The Battle of Surigao Strait over, but not yet the Battle of Leyte Gulf ... Halsey has indeed gone after the carriers of Vice Admiral Jisaburo Ozawa leaving the San Bernadino Strait above Leyte open for a Japanese excursion which is coming in the form of four battleships (with group leader Kurita aboard the biggest battleship ever made, the Yamato), six heavy cruisers, two light cruisers, and eleven destroyers. A wolf among sheep about to feast on lightly armored escort carriers, destroyers, escort destroyers and invasion transports, instead of slaughter, compliments of the destroyer USS Johnston, the smaller destroyer escort USS Samuel B. Roberts, the destroyer USS Hoel, the destroyer USS Heermann, and countless sorties by naval fliers in the region, the sure defeat coming will instead be transformed into perhaps the most glorious day in United States Navy history!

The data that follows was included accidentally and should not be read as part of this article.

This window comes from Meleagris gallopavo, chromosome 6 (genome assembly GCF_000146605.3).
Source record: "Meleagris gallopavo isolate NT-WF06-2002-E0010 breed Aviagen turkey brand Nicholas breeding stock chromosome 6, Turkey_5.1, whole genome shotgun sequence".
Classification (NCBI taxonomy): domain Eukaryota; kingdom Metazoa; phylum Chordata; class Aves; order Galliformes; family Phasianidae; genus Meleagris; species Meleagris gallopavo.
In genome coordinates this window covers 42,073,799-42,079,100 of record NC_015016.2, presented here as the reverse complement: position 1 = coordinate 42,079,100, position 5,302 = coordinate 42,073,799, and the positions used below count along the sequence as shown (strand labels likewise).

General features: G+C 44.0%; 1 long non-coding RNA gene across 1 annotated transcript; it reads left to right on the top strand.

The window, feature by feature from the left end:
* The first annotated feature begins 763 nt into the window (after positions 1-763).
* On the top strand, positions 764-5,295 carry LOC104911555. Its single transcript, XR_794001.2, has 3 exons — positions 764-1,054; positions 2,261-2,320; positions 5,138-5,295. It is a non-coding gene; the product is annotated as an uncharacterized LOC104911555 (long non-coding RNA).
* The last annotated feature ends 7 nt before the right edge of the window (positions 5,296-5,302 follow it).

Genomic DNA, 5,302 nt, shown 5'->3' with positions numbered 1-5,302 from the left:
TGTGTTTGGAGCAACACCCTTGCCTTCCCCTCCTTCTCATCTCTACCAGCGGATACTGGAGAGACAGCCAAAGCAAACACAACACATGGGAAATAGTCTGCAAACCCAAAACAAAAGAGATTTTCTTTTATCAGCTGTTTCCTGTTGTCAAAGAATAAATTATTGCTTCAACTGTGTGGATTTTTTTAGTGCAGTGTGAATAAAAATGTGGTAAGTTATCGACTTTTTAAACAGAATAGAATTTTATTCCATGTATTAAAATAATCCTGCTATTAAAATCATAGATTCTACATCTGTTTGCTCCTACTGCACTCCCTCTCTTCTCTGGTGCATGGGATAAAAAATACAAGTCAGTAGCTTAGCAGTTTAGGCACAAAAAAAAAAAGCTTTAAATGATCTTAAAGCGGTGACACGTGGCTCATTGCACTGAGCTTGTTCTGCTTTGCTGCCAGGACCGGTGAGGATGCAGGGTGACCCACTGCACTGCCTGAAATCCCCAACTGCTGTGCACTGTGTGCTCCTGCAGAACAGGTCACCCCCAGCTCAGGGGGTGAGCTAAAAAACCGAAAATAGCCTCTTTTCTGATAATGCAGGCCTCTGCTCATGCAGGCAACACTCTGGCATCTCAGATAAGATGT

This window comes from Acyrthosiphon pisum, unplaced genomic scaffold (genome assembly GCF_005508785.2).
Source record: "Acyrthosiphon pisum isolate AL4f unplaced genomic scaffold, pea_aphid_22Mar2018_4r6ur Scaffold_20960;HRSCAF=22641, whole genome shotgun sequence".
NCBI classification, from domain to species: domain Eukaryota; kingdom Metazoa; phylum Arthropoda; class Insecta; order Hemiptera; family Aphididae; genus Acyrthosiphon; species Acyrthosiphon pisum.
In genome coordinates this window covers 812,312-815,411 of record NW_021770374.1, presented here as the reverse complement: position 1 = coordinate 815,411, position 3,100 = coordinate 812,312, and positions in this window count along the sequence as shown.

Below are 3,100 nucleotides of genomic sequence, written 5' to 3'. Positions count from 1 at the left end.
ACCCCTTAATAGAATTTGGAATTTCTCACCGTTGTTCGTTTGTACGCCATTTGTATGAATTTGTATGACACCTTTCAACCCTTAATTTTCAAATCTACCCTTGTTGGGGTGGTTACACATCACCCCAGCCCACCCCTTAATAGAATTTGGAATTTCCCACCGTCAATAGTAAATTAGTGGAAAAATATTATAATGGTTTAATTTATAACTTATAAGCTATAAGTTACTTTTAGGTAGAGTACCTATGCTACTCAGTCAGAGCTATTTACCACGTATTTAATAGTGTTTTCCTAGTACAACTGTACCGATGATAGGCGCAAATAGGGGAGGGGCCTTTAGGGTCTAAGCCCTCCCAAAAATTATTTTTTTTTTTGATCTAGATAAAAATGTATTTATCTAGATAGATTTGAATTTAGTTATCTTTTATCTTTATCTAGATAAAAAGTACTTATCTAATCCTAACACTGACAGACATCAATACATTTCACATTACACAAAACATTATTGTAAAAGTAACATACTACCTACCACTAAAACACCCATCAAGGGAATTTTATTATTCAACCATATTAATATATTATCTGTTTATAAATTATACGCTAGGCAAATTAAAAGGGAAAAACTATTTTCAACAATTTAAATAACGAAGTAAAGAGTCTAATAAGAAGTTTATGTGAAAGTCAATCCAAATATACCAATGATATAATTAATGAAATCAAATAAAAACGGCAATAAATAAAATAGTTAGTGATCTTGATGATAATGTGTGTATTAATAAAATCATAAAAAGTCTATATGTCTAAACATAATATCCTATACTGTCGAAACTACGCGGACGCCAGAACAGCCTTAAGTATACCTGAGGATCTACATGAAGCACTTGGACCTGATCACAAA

The USS Johnston Attacks